Be the change agent!

Generate Your Own Energy

Thinking about ways to change your lifestyle in a greener? Well, even the smallest change begins at home!

Renewable energy technologies like wind turbines, solar panels and biomass heaters offer an alternative to fossil fuels and can help reduce your homes CO2 emissions.

There are financial benefits too. Investing in a renewable energy technology now basically means pre-buying energy at today’s prices for a future where energy may cost a lot more. If fuel prices rise, your pay back would happen even sooner.

Before installing any home energy generation technologies, it is essential to minimise your energy demand by ensuring your home is fully insulated, and using energy efficient lighting and appliances. These are the most cost effective ways of reducing your energy use. Why not use our Carbon Cutter to find out more about these measures?

Then start with Renewables at your home!

Solar Energy

Generate cheap, green electricity from sunlight.

How about using solar power for an alternative energy resource to power your appliances instead of relying on electricity? Solar energy is free and renewable thus making it accessible to pretty much anyone. Even if you cannot afford to purchase enough energy panels to power your entire home, you can still start small by purchasing enough panels that would help reduce your power consumption. Every little bit counts.

But if you can afford something more…

Solar electricity systems capture the sun’s energy using photovoltaic (PV) cells. The cells convert the sunlight into electricity, which can be used to run household appliances and lighting.

PV cells don’t need direct sunlight to work – you can still generate some electricity on a cloudy day.

Do you know… There are many benefits of using solar energy:

  • Cut your carbon footprint: solar electricity is green, renewables energy and doesn’t release any harmful carbon dioxide (CO2) or other pollutants. A typical home PV system could save around 1tonne of CO2 per year – that’s around 25 tonnes over its lifetime.
  • Cut your electricity bills: sunlight is free, so once you’ve paid for the initial installation your electricity costs will be greatly reduced. A typical home PV system can produce around 40% of the electricity a household uses in a year.
  • Sell electricity back to the Grid: if your system is producing more electricity than you need, or when you can’t use it, someone else can use it – and you could make a bit of money.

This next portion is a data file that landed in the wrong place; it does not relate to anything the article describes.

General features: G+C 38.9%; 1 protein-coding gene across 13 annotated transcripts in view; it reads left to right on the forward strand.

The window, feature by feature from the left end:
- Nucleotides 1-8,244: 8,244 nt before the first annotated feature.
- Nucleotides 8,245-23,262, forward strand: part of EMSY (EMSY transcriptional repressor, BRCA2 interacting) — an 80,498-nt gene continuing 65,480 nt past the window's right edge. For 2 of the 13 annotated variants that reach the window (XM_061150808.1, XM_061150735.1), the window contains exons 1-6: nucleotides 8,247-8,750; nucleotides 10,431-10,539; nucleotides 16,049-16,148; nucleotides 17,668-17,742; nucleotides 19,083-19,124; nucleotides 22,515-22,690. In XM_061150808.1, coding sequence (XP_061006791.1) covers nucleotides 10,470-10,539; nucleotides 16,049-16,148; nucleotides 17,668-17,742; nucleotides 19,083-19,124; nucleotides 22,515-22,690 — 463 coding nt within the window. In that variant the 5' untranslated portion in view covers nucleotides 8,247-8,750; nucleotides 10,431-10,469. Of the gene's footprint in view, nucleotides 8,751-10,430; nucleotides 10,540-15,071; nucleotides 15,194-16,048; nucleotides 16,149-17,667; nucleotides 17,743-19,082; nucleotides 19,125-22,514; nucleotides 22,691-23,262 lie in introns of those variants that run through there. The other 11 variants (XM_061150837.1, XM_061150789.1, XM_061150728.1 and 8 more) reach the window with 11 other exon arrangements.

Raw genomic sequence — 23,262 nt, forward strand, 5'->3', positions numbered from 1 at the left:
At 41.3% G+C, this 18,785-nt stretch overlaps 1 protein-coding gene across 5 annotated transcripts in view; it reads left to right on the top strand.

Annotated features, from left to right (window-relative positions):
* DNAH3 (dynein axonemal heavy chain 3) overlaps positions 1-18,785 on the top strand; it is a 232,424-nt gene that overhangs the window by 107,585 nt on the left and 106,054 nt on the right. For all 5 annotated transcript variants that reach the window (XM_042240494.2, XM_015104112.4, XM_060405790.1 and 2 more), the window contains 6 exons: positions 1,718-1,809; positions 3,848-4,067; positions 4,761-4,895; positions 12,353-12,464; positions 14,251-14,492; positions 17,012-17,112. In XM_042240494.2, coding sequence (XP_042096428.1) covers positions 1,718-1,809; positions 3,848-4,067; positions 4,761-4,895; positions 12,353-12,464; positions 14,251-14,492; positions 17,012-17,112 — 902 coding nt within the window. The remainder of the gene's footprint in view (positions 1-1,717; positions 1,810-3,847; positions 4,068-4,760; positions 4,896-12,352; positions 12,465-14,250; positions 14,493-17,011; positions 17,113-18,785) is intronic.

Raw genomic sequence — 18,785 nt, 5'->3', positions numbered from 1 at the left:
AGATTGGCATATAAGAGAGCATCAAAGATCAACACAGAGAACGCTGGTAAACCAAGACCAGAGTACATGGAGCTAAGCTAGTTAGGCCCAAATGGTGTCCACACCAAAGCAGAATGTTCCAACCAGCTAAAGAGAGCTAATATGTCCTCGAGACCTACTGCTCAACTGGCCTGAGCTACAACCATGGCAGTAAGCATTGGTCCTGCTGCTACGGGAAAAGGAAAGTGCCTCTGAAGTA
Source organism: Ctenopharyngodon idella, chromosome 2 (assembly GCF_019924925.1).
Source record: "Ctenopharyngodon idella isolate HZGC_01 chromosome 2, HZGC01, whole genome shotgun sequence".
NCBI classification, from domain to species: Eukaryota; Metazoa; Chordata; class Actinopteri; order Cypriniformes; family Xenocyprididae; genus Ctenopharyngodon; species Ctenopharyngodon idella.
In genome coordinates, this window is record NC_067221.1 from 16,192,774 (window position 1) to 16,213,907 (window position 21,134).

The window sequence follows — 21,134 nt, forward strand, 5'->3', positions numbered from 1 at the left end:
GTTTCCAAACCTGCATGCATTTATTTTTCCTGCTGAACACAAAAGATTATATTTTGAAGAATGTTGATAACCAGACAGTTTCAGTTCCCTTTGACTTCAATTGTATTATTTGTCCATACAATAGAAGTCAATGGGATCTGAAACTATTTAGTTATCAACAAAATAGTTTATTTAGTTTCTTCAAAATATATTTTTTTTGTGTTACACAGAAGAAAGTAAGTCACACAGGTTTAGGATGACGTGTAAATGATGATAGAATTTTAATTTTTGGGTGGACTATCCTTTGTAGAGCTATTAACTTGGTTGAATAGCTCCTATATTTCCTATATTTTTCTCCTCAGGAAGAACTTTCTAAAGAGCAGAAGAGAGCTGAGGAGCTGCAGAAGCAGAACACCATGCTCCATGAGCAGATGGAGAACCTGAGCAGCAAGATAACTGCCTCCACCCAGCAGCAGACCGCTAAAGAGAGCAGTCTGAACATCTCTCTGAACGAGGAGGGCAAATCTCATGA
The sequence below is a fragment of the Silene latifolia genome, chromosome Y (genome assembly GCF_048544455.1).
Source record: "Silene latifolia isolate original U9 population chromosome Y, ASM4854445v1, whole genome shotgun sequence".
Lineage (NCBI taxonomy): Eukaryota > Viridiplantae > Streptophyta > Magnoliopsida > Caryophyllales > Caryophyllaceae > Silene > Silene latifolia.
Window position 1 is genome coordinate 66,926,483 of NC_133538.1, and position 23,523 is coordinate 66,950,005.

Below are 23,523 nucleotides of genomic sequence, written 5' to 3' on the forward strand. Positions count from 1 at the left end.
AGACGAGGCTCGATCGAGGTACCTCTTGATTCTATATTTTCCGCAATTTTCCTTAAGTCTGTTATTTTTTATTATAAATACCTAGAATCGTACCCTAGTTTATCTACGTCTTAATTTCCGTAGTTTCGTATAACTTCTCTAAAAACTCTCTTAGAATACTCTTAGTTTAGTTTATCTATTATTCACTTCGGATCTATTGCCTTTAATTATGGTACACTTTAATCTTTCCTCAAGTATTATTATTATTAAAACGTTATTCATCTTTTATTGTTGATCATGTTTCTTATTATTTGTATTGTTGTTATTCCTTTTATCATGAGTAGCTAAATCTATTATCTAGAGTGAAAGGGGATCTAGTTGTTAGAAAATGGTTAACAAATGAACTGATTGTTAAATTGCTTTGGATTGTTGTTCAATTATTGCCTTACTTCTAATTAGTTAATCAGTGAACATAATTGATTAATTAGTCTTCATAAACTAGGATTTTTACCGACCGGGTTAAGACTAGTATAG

• Store electricity for a cloudy day: if your home isn’t connected to the national grid you can store excess electricity in batteries to use when you need it.

If you want to calculate presisely the costs and savings of using solar energy at your home, use Solar Calculator

With NOAA Solar Calculator find sunrise, sunset, solar noon and solar position for any place on Earth!

Open the website  Earth System Research Laboratory, go to page of Solar Calculators and take New Improved solar calculator!

There is also an opportunity to use solar and wind energy calculator both in one. Open the page My Solar&Wind Estimator. It will compute the size and cost to install an energy system for your home or building. Solar & wind calculator technology options include solar electric (PV), solar water heating, pool or spa heating, space heating & cooling, and wind turbines.

BUT! There is a “but”! The last one – an integrated solar&wind calculator – covers only the United States:( If you want to develop such things for Latvia and Portugal or Europe on the whole, join the researches, participate in projects, broaden your knowledde on these issues and maybe YOU will be the one who will invent these calculators! Be active! Think globally, act locally!

Wind Power

You don’t believe you can produce energy for your home using wind turbine? In reality there have been such efforts. Read a successful story!

Now if you are considering the idea about creating wind turbine, you should read carefully the answers below!

Is wind power practical for you?

Small wind energy systems can be used in connection with an electricity transmission and distribution system (called grid-connected systems), or in stand-alone applications that are not connected to the utility grid. A grid-connected wind turbine can reduce your consumption of utility-supplied electricity for lighting, appliances, and electric heat. If the turbine cannot deliver the amount of energy you need, the utility makes up the difference. When the wind system produces more electricity than the household requires, the excess can be sold to the utility. With the interconnections available today, switching takes place automatically. Stand-alone wind energy systems can be appropriate for homes, farms, or even entire communities (a co-housing project, for example) that are far from the nearest utility lines. Either type of system can be practical if the following conditions exist.